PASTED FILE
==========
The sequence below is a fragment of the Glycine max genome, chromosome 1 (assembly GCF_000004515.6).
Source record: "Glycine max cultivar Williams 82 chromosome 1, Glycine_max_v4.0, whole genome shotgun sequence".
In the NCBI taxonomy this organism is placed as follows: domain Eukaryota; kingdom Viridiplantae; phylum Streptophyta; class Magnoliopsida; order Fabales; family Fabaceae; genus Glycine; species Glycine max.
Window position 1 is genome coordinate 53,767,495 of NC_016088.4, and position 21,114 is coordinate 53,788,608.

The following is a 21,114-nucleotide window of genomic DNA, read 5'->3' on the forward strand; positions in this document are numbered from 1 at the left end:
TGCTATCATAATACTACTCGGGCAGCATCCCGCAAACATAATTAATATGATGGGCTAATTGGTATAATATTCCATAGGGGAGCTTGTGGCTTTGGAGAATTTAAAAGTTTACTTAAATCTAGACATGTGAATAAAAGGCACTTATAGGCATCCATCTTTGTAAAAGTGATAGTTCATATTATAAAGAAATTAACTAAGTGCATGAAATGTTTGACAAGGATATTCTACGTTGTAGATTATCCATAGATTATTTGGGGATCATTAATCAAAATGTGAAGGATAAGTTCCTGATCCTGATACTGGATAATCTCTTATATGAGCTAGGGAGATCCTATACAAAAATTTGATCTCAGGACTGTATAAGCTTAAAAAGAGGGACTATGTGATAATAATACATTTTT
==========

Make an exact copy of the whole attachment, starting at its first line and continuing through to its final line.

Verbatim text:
The sequence below is a fragment of the Glycine max genome, chromosome 1 (assembly GCF_000004515.6).
Source record: "Glycine max cultivar Williams 82 chromosome 1, Glycine_max_v4.0, whole genome shotgun sequence".
In the NCBI taxonomy this organism is placed as follows: domain Eukaryota; kingdom Viridiplantae; phylum Streptophyta; class Magnoliopsida; order Fabales; family Fabaceae; genus Glycine; species Glycine max.
Window position 1 is genome coordinate 53,767,495 of NC_016088.4, and position 21,114 is coordinate 53,788,608.

The following is a 21,114-nucleotide window of genomic DNA, read 5'->3' on the forward strand; positions in this document are numbered from 1 at the left end:
TGCTATCATAATACTACTCGGGCAGCATCCCGCAAACATAATTAATATGATGGGCTAATTGGTATAATATTCCATAGGGGAGCTTGTGGCTTTGGAGAATTTAAAAGTTTACTTAAATCTAGACATGTGAATAAAAGGCACTTATAGGCATCCATCTTTGTAAAAGTGATAGTTCATATTATAAAGAAATTAACTAAGTGCATGAAATGTTTGACAAGGATATTCTACGTTGTAGATTATCCATAGATTATTTGGGGATCATTAATCAAAATGTGAAGGATAAGTTCCTGATCCTGATACTGGATAATCTCTTATATGAGCTAGGGAGATCCTATACAAAAATTTGATCTCAGGACTGTATAAGCTTAAAAAGAGGGACTATGTGATAATAATACATTTTT